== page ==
By Administrator_ India
The dollar held near a two-month high against the yen on Monday after a key measure of U.S. inflation showed stronger price gains than expected, keeping alive expectations of an eventual tapering in the Federal Reserve’s asset buying.
The Chinese yuan, which has been supported by a strong economic recovery, extended a recent rally to three-year highs even as Chinese authorities appeared to try to curb its rise.
The dollar ticked down 0.2% to 109.64 yen in a trade dominated by month-end dollar selling from Japanese exporters, but stood not far from Friday’s peak of 110.20, which was its highest since early April.
The U.S. inflation data released on Friday also briefly drove the greenback higher against other currencies that day, though the currency ran out of steam ahead of a long weekend in New York and London.
The euro was little moved at $1.2203, off Friday’s low of $1.2133, while the British pound barely moved at $1.4199.
U.S. consumer prices surged in April, with a measure of underlying inflation blowing past the Federal Reserve’s 2% target and posting its largest annual gain since 1992, due to a recovery from the pandemic and various supply disruptions.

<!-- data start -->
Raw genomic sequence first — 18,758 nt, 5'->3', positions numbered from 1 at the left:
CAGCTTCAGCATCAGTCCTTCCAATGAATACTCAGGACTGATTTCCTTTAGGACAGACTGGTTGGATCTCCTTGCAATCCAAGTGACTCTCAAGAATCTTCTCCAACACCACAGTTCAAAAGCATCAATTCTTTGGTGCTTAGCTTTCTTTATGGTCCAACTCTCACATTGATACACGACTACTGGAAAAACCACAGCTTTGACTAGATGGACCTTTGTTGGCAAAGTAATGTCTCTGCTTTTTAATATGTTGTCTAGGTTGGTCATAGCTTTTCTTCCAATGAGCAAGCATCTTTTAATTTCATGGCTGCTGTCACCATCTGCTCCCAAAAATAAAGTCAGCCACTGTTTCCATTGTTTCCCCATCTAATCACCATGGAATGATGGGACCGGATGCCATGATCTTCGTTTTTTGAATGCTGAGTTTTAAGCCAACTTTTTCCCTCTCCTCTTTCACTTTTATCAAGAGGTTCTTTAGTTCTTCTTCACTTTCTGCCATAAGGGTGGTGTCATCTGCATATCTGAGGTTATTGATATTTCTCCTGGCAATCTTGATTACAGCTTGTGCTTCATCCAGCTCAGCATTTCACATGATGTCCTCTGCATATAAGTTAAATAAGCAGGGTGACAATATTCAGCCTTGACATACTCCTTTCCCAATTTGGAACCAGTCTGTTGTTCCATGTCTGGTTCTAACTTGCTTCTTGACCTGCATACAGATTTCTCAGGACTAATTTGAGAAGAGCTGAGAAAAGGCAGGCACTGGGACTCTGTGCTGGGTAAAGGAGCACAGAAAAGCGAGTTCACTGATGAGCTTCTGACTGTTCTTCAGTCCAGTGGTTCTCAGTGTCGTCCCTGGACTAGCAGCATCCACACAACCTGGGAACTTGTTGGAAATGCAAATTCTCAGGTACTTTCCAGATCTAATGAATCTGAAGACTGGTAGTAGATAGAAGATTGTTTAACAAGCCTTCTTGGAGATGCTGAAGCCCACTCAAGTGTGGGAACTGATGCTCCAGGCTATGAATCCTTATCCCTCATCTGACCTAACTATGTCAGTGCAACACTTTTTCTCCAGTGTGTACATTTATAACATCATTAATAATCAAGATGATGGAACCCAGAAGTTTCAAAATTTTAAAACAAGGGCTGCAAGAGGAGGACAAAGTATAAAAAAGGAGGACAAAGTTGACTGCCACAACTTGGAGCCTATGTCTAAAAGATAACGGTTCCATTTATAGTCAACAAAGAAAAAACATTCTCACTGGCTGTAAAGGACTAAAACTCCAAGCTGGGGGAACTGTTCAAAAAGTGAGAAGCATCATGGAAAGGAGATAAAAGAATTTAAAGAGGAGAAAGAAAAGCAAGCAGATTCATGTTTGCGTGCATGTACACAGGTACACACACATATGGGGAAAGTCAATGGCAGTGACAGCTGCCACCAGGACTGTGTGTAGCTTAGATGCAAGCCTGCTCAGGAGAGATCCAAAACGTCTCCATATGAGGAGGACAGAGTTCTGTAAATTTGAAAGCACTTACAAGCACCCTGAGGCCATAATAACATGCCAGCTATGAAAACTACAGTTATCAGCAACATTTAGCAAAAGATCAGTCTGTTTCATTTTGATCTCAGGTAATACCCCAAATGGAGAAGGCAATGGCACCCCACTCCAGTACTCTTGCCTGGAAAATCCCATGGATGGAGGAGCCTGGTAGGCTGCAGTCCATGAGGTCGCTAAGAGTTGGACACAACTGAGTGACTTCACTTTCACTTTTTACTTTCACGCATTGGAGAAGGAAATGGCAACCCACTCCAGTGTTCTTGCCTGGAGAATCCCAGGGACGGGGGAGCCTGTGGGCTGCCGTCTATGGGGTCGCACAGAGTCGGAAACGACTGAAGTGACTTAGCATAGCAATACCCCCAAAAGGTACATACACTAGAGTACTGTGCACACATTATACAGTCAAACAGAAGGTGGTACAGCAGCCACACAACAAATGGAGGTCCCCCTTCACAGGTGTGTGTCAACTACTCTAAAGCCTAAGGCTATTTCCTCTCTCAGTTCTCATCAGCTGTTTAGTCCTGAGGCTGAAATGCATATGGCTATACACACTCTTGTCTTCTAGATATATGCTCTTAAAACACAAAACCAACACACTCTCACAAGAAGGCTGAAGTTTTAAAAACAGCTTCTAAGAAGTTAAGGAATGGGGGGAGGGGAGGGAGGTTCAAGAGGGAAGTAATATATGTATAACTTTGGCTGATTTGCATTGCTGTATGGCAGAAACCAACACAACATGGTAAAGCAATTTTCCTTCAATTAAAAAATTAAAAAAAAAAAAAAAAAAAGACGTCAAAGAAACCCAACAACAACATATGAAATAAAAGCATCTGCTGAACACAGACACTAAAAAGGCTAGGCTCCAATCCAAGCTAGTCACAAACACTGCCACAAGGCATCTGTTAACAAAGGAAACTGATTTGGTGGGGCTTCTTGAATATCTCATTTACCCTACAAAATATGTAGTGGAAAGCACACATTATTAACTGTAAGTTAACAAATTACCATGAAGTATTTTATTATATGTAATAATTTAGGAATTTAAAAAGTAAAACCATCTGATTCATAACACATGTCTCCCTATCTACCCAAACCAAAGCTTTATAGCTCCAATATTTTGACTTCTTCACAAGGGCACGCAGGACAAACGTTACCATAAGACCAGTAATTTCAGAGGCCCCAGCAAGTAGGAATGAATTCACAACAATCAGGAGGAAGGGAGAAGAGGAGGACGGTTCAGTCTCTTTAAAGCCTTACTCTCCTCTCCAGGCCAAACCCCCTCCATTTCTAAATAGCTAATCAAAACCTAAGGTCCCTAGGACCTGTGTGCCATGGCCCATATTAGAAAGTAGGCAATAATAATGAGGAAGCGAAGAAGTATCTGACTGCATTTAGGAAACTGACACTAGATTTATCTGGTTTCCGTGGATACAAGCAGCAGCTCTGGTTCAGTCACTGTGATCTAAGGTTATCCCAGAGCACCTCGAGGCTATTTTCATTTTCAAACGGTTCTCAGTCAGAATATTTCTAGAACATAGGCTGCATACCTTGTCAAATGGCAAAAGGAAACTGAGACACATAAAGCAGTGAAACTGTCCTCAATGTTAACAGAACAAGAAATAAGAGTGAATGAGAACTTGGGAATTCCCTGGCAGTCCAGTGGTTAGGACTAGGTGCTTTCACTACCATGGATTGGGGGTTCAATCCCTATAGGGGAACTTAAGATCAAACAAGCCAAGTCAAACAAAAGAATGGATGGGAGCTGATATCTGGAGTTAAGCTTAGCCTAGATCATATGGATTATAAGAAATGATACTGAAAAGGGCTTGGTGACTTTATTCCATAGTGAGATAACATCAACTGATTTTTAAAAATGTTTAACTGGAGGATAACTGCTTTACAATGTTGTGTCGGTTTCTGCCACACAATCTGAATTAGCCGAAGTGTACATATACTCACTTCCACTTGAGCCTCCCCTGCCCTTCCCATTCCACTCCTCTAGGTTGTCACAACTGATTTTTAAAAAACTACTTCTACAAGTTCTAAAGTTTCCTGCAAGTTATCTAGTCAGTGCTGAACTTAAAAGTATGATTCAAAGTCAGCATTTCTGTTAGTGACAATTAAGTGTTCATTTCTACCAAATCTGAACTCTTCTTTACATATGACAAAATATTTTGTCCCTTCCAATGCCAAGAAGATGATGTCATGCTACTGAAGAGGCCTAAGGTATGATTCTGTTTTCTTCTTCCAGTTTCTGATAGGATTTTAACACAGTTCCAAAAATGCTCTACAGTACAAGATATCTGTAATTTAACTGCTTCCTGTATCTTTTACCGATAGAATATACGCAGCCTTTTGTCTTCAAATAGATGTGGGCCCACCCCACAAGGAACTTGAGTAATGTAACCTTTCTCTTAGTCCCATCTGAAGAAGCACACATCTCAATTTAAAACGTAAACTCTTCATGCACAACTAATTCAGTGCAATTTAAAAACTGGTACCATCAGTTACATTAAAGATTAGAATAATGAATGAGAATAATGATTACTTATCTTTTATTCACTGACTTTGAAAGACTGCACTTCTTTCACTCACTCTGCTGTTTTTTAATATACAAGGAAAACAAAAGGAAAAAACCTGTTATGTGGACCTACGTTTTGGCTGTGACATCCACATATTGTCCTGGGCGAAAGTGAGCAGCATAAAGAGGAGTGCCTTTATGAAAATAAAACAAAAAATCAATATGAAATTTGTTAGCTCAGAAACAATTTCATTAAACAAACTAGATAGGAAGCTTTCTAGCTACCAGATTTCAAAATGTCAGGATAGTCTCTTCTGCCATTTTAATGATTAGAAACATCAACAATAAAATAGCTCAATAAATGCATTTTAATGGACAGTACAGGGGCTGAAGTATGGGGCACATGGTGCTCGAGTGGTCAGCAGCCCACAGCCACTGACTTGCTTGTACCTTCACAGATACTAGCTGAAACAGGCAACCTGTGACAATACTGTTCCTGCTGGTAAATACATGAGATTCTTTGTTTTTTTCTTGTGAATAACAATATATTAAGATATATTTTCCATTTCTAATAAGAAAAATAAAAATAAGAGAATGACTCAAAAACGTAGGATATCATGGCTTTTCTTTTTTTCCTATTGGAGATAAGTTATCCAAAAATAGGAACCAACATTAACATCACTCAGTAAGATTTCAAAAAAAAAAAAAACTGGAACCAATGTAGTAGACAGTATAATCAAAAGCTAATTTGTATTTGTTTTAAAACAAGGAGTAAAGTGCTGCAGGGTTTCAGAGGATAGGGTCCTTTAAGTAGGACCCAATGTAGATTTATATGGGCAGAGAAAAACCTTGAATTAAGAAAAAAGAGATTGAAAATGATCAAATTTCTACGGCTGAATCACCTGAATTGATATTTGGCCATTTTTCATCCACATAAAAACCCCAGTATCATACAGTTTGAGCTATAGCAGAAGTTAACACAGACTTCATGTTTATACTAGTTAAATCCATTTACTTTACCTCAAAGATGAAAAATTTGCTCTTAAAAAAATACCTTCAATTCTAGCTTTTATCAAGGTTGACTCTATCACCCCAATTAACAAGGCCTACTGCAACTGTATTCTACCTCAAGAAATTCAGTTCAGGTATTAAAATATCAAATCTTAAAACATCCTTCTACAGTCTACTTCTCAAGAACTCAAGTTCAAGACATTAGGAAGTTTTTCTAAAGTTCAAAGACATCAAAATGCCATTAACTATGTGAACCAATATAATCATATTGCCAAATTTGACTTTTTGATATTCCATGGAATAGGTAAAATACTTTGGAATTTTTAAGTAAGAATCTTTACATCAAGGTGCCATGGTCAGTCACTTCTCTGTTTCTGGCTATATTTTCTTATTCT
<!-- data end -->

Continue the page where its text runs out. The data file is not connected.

The core personal consumption expenditures (PCE) price index, the Federal Reserve’s preferred gauge of inflation, rose 3.1% from a year ago, a tad above market expectations for a 2.9% rise.
Although the high reading was due partly to the base effect – prices were depressed in April 2020 because of strict lockdowns – and its annual rise is expected to moderate later this year, some investors remained nervous.
U.S. debt yields dropped in a shortened session on Friday before a long weekend as month-end buying overwhelmed data.
The 10-year U.S. Treasury yield dropped 2.9 basis points to 1.581%, marking the second straight month of declines after having risen sharply earlier this year on inflation fears.
But with key Fed officials now openly acknowledging the need to discuss tapering, further signs of strength in the U.S. economy, could fuel debate about tapering, analysts said.
While trade in G10 currencies was relatively calm due to a UK and U.S. market holiday on Monday, the Chinese yuan maintained its bullishness even as Beijing appears to step up its efforts to curb the currency’s strength.